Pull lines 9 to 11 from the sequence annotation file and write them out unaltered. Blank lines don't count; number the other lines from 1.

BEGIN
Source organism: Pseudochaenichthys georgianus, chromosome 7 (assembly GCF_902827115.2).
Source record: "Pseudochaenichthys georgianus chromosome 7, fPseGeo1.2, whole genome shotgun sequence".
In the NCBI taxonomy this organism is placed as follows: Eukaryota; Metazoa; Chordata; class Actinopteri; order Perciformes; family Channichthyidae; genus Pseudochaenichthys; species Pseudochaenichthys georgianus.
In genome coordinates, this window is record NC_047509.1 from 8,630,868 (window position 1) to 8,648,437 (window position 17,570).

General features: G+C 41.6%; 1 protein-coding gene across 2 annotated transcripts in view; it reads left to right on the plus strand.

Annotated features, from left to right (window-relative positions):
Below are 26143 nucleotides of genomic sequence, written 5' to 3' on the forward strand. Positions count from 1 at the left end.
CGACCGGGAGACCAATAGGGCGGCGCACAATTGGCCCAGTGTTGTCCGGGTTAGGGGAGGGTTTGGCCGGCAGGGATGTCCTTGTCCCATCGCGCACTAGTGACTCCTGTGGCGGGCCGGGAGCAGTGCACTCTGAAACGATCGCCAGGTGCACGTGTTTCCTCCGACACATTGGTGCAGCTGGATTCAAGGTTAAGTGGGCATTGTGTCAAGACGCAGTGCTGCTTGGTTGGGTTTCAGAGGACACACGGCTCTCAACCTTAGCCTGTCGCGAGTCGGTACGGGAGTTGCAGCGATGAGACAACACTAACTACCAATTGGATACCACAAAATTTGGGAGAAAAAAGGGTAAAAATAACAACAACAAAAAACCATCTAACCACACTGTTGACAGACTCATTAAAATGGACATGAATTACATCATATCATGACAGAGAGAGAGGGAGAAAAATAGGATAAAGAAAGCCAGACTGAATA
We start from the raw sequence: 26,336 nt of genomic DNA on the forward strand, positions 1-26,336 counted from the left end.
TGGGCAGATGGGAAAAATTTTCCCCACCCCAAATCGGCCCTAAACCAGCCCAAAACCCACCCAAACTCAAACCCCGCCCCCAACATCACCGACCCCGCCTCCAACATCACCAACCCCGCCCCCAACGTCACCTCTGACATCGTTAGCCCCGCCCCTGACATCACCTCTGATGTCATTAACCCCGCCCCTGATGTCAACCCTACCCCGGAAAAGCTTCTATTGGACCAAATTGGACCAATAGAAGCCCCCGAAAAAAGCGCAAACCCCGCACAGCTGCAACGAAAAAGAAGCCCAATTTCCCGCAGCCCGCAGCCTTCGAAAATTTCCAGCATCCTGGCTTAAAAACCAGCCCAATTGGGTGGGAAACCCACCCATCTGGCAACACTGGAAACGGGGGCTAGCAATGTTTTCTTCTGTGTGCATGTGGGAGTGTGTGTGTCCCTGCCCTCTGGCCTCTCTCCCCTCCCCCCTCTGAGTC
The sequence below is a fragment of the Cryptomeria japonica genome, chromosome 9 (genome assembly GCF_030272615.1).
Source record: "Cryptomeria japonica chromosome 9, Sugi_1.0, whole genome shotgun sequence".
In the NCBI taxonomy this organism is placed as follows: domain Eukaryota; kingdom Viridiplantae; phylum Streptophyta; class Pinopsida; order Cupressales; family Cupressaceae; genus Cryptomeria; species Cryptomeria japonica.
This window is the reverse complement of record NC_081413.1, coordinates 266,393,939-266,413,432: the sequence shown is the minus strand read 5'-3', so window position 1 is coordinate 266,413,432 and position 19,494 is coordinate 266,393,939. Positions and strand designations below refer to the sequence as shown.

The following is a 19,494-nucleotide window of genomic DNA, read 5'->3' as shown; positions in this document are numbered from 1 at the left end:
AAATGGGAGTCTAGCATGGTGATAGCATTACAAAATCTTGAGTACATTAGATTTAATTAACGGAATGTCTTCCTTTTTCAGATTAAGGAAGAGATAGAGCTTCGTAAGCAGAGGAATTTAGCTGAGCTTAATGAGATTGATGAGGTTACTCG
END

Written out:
We start from the raw sequence: 26,336 nt of genomic DNA on the forward strand, positions 1-26,336 counted from the left end.
TGGGCAGATGGGAAAAATTTTCCCCACCCCAAATCGGCCCTAAACCAGCCCAAAACCCACCCAAACTCAAACCCCGCCCCCAACATCACCGACCCCGCCTCCAACATCACCAACCCCGCCCCCAACGTCACCTCTGACATCGTTAGCCCCGCCCCTGACATCACCTCTGATGTCATTAACCCCGCCCCTGATGTCAACCCTACCCCGGAAAAGCTTCTATTGGACCAAATTGGACCAATAGAAGCCCCCGAAAAAAGCGCAAACCCCGCACAGCTGCAACGAAAAAGAAGCCCAATTTCCCGCAGCCCGCAGCCTTCGAAAATTTCCAGCATCCTGGCTTAAAAACCAGCCCAATTGGGTGGGAAACCCACCCATCTGGCAACACTGGAAACGGGGGCTAGCAATGTTTTCTTCTGTGTGCATGTGGGAGTGTGTGTGTCCCTGCCCTCTGGCCTCTCTCCCCTCCCCCCTCTGAGTC
The sequence below is a fragment of the Cryptomeria japonica genome, chromosome 9 (genome assembly GCF_030272615.1).